Council’s property investments help balance budget for Bedford Borough Council

Stock image - Money
Stock image - Money

A dormant company is being brought back to life so that Bedford Borough Council can develop land it owns and make money out of it, instead of selling assets off.

The private company, Benedict Bedford Limited (BBL), was registered with Companies House in December 2016 but the borough’s Budget Scrutiny Committee was told on January 24 that progress had been slow.

Cllr Michael Headley, the Portfolio Holder for Finance, Customer Services and Information Technology, said: “I would’ve liked us to be further advanced than this.”

But he was confident that the council’s officers were going through the details in a rigorous way, so not to put the council’s money at risk. The plan involves the ability for the council to loan BBL up to £6million.

The committee was told that the council has a pipeline of developments that may be appropriate for BBL to develop.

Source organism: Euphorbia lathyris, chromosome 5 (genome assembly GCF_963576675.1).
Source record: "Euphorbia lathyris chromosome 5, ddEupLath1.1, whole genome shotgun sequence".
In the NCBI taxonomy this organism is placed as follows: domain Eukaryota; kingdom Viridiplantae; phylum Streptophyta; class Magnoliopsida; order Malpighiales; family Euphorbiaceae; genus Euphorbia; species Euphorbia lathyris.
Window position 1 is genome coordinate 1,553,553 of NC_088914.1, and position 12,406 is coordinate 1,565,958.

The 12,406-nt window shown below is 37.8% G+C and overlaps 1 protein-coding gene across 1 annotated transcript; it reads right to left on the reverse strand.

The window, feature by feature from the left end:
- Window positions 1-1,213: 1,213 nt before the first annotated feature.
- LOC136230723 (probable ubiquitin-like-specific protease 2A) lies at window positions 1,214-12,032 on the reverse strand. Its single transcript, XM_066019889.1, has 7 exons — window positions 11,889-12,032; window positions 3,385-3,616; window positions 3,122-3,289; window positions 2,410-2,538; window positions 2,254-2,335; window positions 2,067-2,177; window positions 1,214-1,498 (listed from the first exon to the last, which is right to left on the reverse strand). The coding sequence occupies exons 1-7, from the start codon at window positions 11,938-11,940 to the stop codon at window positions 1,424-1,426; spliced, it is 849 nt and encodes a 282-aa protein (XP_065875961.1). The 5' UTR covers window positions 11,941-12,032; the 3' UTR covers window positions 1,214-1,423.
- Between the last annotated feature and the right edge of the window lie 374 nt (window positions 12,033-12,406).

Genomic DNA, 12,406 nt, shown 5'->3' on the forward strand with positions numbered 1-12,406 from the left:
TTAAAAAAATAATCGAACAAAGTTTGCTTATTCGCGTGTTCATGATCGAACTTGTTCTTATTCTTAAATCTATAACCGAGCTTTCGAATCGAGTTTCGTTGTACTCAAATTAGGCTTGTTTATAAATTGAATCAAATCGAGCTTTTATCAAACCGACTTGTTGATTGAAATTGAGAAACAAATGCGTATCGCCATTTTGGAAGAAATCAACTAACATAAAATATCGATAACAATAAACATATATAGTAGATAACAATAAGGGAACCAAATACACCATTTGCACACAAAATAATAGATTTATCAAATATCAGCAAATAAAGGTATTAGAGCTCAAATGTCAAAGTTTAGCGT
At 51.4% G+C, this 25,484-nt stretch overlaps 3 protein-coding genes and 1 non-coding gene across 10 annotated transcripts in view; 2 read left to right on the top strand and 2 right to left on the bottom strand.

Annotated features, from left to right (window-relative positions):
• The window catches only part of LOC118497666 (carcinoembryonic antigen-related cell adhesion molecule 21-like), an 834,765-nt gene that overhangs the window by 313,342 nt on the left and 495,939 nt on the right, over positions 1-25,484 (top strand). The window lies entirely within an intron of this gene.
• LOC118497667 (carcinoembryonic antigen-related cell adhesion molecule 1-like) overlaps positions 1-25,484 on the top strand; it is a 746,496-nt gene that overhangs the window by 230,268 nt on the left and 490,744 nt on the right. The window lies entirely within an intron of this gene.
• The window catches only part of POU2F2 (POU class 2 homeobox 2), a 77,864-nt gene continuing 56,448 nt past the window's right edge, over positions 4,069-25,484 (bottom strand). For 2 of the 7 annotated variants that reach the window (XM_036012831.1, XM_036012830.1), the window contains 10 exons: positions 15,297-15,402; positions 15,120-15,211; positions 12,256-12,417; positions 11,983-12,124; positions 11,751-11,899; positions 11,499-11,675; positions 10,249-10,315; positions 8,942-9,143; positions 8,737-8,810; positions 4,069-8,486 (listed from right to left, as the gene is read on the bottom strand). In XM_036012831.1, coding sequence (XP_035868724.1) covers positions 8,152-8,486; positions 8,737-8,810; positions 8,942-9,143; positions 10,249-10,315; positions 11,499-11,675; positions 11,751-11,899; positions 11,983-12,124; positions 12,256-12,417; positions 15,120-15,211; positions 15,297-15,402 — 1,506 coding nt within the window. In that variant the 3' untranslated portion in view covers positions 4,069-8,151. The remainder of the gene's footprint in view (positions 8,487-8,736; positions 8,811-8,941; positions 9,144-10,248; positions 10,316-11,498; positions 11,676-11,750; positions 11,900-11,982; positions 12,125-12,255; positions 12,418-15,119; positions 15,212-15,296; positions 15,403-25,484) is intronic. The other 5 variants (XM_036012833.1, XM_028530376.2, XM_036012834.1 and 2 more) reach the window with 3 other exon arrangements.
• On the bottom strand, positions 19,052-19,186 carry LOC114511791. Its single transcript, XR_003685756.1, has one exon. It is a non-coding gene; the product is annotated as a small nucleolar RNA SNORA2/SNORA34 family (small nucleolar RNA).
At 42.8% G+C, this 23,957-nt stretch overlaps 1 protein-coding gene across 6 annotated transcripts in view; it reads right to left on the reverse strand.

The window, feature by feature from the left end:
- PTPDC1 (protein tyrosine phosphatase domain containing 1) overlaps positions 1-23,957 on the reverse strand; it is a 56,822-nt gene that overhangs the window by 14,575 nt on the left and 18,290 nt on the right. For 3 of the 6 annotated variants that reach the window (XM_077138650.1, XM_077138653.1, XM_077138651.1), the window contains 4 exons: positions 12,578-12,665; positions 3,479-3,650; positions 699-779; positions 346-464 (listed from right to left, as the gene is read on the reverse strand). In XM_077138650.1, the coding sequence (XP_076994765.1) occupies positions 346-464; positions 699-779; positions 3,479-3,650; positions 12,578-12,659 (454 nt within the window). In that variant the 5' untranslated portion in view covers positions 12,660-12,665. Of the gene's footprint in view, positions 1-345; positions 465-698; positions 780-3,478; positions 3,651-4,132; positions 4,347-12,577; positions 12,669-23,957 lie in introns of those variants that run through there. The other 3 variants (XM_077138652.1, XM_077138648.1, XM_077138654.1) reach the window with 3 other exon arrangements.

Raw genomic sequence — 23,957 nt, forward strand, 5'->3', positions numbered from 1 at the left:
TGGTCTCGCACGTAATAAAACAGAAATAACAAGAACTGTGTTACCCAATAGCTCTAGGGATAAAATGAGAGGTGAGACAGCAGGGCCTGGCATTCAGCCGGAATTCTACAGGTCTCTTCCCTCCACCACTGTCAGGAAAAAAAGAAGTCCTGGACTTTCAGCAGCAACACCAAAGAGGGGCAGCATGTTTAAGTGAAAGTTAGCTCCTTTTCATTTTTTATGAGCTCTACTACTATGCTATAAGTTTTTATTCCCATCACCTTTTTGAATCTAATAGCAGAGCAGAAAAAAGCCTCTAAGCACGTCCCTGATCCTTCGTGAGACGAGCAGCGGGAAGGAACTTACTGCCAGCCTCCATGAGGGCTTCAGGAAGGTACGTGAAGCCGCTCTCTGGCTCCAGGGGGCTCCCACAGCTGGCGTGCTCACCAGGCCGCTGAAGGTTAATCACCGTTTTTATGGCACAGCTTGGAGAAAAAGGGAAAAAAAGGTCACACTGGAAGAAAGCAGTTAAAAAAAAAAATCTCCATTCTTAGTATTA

The plan is that instead of selling assets, the council would retain control through its ownership of BBL and, in this way, secure an “additional return from development and potentially long term value in the form of rental income.”

Bedford, like many local authorities, is looking at other ways to generate money as the government reduces general taxpayer support from what is known as the Revenue Support Grant. 

In overall terms, the amount of money the council makes from its various investments is still a relatively small part of its overall £128million budget. The Budget Scrutiny Committee was told that the council would not have a balanced budget if it weren’t for the savings it makes. 

Another way that the council makes money from investments is by owning £70.6million in commercial property and renting it out. Last financial year it made just over £4million this way to help balance the books, including from Wolsely Industrial Estate, in Kempston, and Church Lane shopping parade.